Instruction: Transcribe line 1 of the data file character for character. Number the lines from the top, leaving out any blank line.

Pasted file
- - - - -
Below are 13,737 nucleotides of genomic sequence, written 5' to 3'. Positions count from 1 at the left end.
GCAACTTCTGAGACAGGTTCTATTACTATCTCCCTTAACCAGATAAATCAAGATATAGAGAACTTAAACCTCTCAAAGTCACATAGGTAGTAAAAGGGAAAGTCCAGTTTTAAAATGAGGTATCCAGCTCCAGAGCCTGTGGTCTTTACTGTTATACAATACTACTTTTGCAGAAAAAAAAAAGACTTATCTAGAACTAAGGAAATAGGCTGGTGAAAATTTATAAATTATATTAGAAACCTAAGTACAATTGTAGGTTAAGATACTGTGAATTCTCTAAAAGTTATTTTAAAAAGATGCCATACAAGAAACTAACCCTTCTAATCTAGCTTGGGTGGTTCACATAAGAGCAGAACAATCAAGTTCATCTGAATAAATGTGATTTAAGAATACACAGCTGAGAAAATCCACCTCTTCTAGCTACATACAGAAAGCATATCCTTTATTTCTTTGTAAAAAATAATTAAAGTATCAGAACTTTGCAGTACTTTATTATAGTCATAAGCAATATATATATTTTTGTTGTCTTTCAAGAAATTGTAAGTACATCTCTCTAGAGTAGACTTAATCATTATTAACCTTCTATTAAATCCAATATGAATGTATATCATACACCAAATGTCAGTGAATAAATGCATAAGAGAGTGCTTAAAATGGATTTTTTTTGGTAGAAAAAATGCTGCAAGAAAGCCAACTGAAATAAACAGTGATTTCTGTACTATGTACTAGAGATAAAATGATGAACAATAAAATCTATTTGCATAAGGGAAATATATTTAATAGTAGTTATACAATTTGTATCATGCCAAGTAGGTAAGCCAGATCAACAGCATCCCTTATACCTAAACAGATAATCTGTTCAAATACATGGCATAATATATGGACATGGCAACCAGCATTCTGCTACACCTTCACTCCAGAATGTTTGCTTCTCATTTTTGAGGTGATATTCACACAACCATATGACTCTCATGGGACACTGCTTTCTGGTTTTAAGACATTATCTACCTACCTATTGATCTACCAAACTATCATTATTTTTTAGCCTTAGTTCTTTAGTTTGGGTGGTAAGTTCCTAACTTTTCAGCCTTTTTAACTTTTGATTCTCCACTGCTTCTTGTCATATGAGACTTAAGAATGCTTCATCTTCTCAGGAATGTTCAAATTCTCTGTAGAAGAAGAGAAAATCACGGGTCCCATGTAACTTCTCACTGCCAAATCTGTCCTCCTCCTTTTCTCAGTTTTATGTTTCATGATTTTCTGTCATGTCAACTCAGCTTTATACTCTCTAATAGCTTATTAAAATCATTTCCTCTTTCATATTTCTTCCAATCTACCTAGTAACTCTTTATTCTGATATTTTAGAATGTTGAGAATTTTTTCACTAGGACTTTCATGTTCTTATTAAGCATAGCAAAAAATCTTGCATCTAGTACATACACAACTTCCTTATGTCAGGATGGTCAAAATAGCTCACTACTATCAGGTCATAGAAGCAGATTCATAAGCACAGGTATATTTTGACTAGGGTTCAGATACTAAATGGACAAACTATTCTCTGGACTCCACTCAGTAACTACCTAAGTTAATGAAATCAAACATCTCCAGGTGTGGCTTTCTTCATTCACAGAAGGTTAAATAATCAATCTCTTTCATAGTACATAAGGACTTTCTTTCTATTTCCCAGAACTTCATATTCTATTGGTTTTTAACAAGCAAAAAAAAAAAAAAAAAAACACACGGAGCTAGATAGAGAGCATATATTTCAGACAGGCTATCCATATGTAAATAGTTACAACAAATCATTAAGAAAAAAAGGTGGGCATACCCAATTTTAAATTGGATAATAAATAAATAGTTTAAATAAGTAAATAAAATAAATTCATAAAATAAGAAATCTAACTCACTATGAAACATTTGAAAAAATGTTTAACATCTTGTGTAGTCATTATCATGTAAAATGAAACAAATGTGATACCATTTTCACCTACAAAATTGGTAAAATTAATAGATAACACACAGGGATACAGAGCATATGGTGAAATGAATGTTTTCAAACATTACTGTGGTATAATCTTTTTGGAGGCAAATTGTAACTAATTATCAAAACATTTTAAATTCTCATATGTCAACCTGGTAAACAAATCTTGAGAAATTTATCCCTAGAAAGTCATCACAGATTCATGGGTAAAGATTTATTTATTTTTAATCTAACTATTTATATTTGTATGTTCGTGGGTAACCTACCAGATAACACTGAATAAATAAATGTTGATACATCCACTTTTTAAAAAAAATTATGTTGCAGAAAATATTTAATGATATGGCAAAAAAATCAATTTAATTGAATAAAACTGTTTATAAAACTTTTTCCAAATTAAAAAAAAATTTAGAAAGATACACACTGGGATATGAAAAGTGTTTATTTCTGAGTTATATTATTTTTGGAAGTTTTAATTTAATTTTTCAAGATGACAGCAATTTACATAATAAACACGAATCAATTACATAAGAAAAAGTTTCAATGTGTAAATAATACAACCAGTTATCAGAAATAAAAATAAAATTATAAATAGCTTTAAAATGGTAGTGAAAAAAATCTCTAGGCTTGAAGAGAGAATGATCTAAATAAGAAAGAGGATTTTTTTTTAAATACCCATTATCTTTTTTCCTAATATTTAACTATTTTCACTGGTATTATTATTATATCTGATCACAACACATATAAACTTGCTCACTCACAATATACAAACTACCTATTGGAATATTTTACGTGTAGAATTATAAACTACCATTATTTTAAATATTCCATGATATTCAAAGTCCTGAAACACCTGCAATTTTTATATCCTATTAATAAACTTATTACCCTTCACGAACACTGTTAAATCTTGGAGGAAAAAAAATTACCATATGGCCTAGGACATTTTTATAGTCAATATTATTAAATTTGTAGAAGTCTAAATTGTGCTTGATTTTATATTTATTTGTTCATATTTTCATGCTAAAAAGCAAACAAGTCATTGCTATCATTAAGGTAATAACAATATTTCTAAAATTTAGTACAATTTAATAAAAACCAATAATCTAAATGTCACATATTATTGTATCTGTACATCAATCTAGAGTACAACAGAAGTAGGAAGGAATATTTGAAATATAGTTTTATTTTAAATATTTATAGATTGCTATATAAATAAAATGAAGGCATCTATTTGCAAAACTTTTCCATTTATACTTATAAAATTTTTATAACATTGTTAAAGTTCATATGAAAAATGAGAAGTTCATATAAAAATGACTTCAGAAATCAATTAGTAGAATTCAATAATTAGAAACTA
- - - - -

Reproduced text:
Below are 13,737 nucleotides of genomic sequence, written 5' to 3'. Positions count from 1 at the left end.